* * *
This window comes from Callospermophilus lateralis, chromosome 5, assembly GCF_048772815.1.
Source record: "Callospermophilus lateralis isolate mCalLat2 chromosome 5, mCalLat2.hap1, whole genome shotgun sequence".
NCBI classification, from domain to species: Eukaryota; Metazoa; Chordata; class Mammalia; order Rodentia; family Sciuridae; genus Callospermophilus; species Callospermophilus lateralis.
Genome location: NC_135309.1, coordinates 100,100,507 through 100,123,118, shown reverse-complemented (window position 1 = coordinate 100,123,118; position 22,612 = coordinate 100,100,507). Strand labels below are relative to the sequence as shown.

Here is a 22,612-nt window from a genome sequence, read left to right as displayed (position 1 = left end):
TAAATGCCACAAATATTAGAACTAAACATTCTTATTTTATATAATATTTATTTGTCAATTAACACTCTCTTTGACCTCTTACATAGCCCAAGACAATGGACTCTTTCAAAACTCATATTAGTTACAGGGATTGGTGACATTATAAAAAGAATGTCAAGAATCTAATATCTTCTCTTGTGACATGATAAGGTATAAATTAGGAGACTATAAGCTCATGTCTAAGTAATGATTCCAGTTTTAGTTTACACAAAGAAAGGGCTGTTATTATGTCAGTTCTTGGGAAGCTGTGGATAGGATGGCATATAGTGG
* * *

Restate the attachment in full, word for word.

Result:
This window comes from Callospermophilus lateralis, chromosome 5, assembly GCF_048772815.1.
Source record: "Callospermophilus lateralis isolate mCalLat2 chromosome 5, mCalLat2.hap1, whole genome shotgun sequence".
NCBI classification, from domain to species: Eukaryota; Metazoa; Chordata; class Mammalia; order Rodentia; family Sciuridae; genus Callospermophilus; species Callospermophilus lateralis.
Genome location: NC_135309.1, coordinates 100,100,507 through 100,123,118, shown reverse-complemented (window position 1 = coordinate 100,123,118; position 22,612 = coordinate 100,100,507). Strand labels below are relative to the sequence as shown.

Here is a 22,612-nt window from a genome sequence, read left to right as displayed (position 1 = left end):
TAAATGCCACAAATATTAGAACTAAACATTCTTATTTTATATAATATTTATTTGTCAATTAACACTCTCTTTGACCTCTTACATAGCCCAAGACAATGGACTCTTTCAAAACTCATATTAGTTACAGGGATTGGTGACATTATAAAAAGAATGTCAAGAATCTAATATCTTCTCTTGTGACATGATAAGGTATAAATTAGGAGACTATAAGCTCATGTCTAAGTAATGATTCCAGTTTTAGTTTACACAAAGAAAGGGCTGTTATTATGTCAGTTCTTGGGAAGCTGTGGATAGGATGGCATATAGTGG